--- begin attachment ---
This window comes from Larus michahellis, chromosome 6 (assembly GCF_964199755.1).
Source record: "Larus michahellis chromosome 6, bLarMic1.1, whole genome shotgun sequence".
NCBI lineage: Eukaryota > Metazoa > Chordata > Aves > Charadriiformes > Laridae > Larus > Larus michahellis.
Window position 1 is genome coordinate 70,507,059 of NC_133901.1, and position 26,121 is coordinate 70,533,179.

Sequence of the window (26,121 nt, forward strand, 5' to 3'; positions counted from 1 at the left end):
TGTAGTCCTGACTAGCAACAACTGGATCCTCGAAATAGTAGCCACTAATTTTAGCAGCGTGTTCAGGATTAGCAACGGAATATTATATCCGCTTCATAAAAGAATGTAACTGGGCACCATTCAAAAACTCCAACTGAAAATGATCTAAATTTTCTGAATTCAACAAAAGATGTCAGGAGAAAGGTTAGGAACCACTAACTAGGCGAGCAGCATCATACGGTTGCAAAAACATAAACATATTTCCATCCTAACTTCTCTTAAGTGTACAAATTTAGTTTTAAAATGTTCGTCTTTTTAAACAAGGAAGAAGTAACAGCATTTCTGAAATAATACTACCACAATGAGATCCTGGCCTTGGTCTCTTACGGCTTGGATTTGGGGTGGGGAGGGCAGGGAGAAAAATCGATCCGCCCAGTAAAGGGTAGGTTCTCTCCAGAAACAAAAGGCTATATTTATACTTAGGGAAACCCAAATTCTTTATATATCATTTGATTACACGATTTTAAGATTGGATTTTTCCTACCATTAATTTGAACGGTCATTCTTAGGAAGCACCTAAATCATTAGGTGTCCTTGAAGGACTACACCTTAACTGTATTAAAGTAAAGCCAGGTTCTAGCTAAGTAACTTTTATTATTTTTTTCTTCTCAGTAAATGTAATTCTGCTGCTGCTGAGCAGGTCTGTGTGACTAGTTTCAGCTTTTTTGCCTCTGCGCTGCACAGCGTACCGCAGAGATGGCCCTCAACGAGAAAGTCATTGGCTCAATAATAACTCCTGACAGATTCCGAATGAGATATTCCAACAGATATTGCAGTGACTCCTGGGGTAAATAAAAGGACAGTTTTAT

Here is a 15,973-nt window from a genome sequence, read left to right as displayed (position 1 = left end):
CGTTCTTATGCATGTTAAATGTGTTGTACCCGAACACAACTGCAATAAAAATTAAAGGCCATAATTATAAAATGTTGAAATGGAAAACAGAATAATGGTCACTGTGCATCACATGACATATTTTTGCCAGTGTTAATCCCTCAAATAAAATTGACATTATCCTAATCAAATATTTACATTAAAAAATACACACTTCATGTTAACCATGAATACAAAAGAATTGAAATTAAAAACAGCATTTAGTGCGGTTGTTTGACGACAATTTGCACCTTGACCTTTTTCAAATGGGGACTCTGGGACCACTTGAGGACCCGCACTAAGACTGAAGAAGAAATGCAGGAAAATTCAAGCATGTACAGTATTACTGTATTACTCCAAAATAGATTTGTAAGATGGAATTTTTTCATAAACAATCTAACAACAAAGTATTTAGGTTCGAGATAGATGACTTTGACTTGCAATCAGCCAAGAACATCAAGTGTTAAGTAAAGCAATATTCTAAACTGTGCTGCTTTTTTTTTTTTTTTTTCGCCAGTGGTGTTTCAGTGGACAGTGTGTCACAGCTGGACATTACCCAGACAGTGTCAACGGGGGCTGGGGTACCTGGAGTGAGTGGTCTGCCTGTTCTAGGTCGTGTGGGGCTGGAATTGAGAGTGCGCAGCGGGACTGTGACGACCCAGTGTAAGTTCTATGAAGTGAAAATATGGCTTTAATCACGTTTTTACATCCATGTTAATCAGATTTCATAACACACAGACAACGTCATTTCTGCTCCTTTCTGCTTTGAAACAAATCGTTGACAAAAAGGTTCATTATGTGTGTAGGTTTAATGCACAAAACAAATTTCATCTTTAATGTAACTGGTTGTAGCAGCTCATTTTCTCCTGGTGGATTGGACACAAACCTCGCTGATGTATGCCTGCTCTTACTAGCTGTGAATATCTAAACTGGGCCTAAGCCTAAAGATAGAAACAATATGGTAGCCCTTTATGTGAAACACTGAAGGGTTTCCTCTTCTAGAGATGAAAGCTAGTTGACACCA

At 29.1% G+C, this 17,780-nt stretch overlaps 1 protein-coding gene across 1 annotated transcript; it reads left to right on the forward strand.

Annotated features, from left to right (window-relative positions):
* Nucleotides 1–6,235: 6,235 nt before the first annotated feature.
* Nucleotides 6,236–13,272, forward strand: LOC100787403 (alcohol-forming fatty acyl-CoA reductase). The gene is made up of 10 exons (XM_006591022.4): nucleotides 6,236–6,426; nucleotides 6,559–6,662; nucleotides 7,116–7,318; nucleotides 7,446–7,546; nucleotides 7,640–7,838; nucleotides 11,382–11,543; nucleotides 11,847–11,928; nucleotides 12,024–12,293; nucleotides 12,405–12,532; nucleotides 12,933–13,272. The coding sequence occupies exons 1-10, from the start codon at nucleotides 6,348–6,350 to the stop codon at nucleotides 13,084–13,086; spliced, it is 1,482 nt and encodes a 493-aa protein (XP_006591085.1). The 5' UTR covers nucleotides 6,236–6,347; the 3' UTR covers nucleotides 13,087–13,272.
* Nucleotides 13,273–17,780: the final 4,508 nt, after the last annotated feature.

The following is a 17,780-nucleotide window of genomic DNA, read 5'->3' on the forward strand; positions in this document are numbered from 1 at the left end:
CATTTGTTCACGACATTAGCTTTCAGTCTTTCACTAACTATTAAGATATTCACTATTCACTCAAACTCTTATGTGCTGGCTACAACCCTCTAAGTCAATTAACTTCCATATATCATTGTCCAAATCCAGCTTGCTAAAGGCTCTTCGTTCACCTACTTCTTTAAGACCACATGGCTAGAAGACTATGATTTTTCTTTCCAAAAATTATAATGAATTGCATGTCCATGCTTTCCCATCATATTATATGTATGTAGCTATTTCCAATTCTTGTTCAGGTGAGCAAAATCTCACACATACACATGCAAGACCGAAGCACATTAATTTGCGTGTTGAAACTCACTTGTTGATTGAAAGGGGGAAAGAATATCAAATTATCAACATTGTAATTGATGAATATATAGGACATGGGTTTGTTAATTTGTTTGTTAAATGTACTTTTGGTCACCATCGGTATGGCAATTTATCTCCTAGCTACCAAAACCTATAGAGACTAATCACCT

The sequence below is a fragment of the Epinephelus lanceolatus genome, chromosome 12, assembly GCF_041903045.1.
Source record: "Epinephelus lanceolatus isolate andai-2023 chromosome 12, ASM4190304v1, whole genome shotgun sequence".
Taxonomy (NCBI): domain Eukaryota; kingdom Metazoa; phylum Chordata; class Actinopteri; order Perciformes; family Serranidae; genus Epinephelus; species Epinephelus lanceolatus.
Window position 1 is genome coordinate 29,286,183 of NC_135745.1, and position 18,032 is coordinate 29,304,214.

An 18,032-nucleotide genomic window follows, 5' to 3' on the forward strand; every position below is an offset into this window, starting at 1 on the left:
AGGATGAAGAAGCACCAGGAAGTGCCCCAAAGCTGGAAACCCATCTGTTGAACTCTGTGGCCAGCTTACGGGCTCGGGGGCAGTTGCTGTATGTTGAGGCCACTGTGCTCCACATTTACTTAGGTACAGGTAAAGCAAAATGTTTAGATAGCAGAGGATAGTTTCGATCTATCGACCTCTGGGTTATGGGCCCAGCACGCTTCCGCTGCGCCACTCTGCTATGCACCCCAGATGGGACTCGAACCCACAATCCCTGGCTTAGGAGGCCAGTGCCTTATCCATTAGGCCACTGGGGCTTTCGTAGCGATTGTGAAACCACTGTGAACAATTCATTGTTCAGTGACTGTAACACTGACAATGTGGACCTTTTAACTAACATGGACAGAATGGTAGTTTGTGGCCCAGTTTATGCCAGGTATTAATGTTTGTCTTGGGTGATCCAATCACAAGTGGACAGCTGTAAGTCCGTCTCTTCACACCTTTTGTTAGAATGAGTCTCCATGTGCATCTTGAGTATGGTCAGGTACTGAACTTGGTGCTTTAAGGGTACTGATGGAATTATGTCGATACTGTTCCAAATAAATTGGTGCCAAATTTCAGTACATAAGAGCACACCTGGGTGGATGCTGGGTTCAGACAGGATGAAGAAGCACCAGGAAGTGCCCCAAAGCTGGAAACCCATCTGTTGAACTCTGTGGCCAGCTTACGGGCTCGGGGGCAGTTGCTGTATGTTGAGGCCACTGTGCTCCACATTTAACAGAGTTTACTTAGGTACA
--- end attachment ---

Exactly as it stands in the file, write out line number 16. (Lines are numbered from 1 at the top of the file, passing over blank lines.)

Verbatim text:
The sequence below is a fragment of the Epinephelus lanceolatus genome, chromosome 12, assembly GCF_041903045.1.